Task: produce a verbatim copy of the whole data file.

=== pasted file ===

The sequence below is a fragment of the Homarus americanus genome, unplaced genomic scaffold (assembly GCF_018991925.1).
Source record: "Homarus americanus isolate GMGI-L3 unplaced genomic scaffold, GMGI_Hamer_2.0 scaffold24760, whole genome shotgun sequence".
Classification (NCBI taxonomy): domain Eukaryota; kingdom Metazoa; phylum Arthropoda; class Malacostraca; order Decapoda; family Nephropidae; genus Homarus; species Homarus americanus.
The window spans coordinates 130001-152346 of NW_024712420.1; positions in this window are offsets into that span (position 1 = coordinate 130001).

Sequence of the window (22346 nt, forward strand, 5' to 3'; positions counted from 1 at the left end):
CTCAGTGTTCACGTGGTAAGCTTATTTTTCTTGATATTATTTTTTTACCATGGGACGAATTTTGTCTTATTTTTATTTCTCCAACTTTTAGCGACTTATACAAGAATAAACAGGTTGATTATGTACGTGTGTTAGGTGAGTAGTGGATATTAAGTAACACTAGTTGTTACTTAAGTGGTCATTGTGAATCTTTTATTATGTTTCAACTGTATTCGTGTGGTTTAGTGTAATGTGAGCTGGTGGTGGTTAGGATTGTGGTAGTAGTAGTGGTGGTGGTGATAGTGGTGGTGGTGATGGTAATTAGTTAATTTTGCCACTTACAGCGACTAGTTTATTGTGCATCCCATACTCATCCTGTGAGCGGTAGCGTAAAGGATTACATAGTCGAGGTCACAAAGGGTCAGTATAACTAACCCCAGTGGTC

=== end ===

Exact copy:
The sequence below is a fragment of the Homarus americanus genome, unplaced genomic scaffold (assembly GCF_018991925.1).
Source record: "Homarus americanus isolate GMGI-L3 unplaced genomic scaffold, GMGI_Hamer_2.0 scaffold24760, whole genome shotgun sequence".
Classification (NCBI taxonomy): domain Eukaryota; kingdom Metazoa; phylum Arthropoda; class Malacostraca; order Decapoda; family Nephropidae; genus Homarus; species Homarus americanus.
The window spans coordinates 130001-152346 of NW_024712420.1; positions in this window are offsets into that span (position 1 = coordinate 130001).

Sequence of the window (22346 nt, forward strand, 5' to 3'; positions counted from 1 at the left end):
CTCAGTGTTCACGTGGTAAGCTTATTTTTCTTGATATTATTTTTTTACCATGGGACGAATTTTGTCTTATTTTTATTTCTCCAACTTTTAGCGACTTATACAAGAATAAACAGGTTGATTATGTACGTGTGTTAGGTGAGTAGTGGATATTAAGTAACACTAGTTGTTACTTAAGTGGTCATTGTGAATCTTTTATTATGTTTCAACTGTATTCGTGTGGTTTAGTGTAATGTGAGCTGGTGGTGGTTAGGATTGTGGTAGTAGTAGTGGTGGTGGTGATAGTGGTGGTGGTGATGGTAATTAGTTAATTTTGCCACTTACAGCGACTAGTTTATTGTGCATCCCATACTCATCCTGTGAGCGGTAGCGTAAAGGATTACATAGTCGAGGTCACAAAGGGTCAGTATAACTAACCCCAGTGGTC